C.N. Douglas, comp. Forty Thousand Quotations: Prose and Poetical. 1917.


Sensibility is nature’s celestial spring.

Sir Walter Scott.

Men have marble, women waxen, minds.


Breasts that beat, and cheeks that glow.

Dr. Johnson.

Feeling loves a subdued light.

Mme. Swetchine.

And the touch’d needle trembles to the pole.


Susceptible persons are more affected by a change of tone than by unexpected words.

George Eliot.

Too much sensibility creates unhappiness, too much insensibility creates crime.


The heart that is soonest awake to the flowers is always the first to be touched by the thorns.


Excessive sensibility is only another name for morbid self-consciousness.


The really sensitive are too sensitive to ever talk about it.

Mme. de Rieux.

  • Chords that vibrate sweetest pleasure,
  • Thrill the deepest notes of wo.
  • Burns.

    Where bright imagination reigns, the fine-wrought spirit feels acuter pains.

    Hannah More.

    Sensibility cannot be acquired; people are born thus, or they have it not.

    Mme. de Genlis.

    Dearly bought the hidden treasure finer feelings can bestow.


    The soul of music slumbers in the shell, till waked and kindled by the master’s spell.


    That chastity of honor that felt a stain like a wound.


    Women are more susceptible to pain than to pleasure.


    Women are ever the dupes or victims of their extreme sensitiveness.


    It appears to me that strong sense and acute sensibility together constitute genius.

    G. P. Morris.

    The wild-flower wreath of feeling, the sunbeam of the heart.


    The wounded limb shrinks even from the gentlest touch, and to the nervous the smallest shadow excites alarm.


  • Feeling hearts—touch them but lightly—pour
  • A thousand melodies unheard before.
  • Rogers.

    Sensibility would be a good portress if she had but one hand; with her right she opens the door to pleasure, but with her left to pain.


    It is with feeling as with religion; if a man really have any, he will have “none to speak of.”

    H. N. Hudson.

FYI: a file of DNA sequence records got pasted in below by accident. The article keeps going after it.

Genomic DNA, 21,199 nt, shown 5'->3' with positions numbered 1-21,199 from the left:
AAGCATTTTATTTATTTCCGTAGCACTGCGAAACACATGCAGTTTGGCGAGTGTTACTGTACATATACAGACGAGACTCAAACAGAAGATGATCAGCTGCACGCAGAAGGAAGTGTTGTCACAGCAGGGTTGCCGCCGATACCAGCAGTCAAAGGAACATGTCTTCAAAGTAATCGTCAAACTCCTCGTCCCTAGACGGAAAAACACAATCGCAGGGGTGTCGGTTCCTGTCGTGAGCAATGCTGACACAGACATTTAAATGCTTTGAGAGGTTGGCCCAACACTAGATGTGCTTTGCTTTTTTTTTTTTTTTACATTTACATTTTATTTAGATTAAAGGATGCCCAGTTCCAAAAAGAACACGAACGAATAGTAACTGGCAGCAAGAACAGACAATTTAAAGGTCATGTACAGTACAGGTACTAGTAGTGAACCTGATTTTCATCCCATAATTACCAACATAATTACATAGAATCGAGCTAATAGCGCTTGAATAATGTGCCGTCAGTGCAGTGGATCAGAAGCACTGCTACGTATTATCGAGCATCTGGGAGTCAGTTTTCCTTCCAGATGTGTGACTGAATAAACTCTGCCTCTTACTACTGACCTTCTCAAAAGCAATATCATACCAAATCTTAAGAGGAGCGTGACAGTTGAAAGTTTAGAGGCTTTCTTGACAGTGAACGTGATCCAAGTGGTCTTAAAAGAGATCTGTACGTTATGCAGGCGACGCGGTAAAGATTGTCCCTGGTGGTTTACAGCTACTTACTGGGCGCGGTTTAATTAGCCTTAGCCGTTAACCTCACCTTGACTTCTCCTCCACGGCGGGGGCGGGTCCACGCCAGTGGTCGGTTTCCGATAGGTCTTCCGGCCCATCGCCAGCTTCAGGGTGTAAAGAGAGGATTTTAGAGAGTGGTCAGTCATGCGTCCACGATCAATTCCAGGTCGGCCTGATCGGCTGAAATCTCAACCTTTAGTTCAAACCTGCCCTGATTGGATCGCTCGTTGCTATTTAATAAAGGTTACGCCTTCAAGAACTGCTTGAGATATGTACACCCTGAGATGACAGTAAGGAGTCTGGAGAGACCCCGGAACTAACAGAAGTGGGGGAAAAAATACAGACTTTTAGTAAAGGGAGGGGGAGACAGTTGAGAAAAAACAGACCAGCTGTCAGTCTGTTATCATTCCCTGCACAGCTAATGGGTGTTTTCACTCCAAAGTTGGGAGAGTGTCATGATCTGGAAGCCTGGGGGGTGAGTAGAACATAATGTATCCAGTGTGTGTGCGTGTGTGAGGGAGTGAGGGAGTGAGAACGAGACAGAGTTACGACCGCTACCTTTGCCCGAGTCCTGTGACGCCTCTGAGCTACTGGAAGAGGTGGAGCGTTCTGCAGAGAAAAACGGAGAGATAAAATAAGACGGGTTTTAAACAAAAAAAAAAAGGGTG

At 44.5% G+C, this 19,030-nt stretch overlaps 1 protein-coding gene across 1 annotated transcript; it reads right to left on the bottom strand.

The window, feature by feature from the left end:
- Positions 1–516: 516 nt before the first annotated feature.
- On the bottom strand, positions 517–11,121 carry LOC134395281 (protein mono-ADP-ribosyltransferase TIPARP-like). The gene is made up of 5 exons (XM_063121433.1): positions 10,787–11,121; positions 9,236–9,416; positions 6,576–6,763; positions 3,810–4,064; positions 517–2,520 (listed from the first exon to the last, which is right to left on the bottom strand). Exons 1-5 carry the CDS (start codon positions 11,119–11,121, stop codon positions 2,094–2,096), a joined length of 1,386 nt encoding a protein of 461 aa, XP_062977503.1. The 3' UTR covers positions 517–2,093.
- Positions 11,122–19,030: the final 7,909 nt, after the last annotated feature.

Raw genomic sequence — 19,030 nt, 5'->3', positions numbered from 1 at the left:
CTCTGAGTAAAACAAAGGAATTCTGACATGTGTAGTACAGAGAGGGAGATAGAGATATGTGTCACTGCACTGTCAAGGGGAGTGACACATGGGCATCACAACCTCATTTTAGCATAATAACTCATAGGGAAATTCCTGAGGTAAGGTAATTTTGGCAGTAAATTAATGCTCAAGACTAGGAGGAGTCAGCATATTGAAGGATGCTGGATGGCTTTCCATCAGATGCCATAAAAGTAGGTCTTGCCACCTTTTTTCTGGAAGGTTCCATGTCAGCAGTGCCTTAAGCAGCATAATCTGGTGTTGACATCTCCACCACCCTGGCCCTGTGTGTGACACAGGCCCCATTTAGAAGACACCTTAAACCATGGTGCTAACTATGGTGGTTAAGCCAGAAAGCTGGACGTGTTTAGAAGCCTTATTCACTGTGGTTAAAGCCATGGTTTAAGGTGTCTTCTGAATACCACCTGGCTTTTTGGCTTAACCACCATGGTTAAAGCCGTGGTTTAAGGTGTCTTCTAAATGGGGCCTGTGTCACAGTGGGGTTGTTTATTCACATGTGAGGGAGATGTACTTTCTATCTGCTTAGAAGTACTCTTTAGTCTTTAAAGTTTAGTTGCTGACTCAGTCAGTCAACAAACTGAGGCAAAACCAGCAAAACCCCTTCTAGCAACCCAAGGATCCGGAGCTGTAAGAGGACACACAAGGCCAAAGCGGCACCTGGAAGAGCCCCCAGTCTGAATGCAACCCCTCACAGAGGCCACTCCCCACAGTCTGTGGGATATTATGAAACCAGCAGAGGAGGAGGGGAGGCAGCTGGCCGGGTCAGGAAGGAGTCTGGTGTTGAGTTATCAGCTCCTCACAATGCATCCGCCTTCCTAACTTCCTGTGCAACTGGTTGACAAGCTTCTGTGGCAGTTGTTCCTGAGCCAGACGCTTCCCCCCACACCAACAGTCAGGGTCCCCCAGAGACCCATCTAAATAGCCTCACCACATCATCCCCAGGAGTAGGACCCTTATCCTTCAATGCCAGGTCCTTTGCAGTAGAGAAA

Forbear sharp speeches to her; she’s a lady so tender of rebukes that words are strokes, and strokes death to her.


    If sensuality were happiness, beasts were happier than men; but human felicity is lodged in the soul, not in the flesh.


    How many women are born too finely organized in sense and soul for the highway they must walk with feet unshod!

    O. W. Holmes.

    The sensibility of man to trifles, and his insensibility to great things, are the marks of a strange inversion.


    There are moments when petty slights are harder to bear than even a serious injury. Men have died of the festering of a gnat-bite.

    Cecil Danby.

    Laughter and tears are meant to turn the wheels of the same machinery of sensibility; one is wind-power, and the other water-power, that is all.


  • Prompt sense of equity! to thee belongs
  • The swift redress of unexamined wrongs!
  • Eager to serve, the cause perhaps untried,
  • But always apt to choose the suffering side!
  • Hannah More.

  • Nor peace, nor ease the heart can know
  • Which, like the needle true,
  • Turns at the touch of joy or woe,
  • But turning, trembles too.
  • Mrs. Greville.

  • A sensitive plant in a garden grew,
  • And the young winds fed it with silver dew,
  • And it opened its fan-like leaves to the light,
  • And closed them beneath the kisses of night.
  • Shelley.

    Women endowed with remarkable sensibilities enjoy much, but they also suffer much. The greater the light, the stronger will be the shadow.

    Anna Cora Mowatt.

    Men’s feelings are always purest and most glowing in the hour of meeting and of farewell; like the glaciers, which are transparent and rosy-hued only at sunrise and sunset, but throughout the day gray and cold.


  • It seem’d as if each thought and look
  • And motion were that minute chain’d
  • Fast to the spot such root she took,
  • And—like a sunflower by a brook,
  • With face upturn’d—so still remain’d!
  • Moore.

    The hearts of some women tremble like leaves at every breath of love which reaches them, and they are still again. Others, like the ocean, are moved only by the breath of a storm, and not so easily lulled to rest.


    We care not how many see us in choler, when we rave and bluster, and make as much noise and bustle as we can; but if the kindest and most generous affection comes across us, we suppress every sign of it, and hide ourselves in nooks and covert.


  • Since trifles make the sum of human things,
  • And half our misery from our foibles springs;
  • Since life’s best joys consist in peace and ease,
  • And though but few can serve, yet all may please;
  • Oh, let th’ ungentle spirit learn from hence,
  • A small unkindness is a great offence.
  • Hannah More.

    Sensibility appears to me to be neither good nor evil in itself, but in its application. Under the influence of Christian principle, it makes saints and martyrs; ill-directed, or uncontrolled, it is a snare, and the source of every temptation; besides, as people cannot get it if it is not given them, to descant on it seems to me as idle as to recommend people to have black eyes or fair complexions.

    Hannah More.

    Where virtue is, sensibility is the ornament and becoming attire of virtue. On certain occasions it may almost be said to become virtue. But sensibility and all the amiable qualities may likewise become, and too often have become, the panders of vice and the instruments of seduction.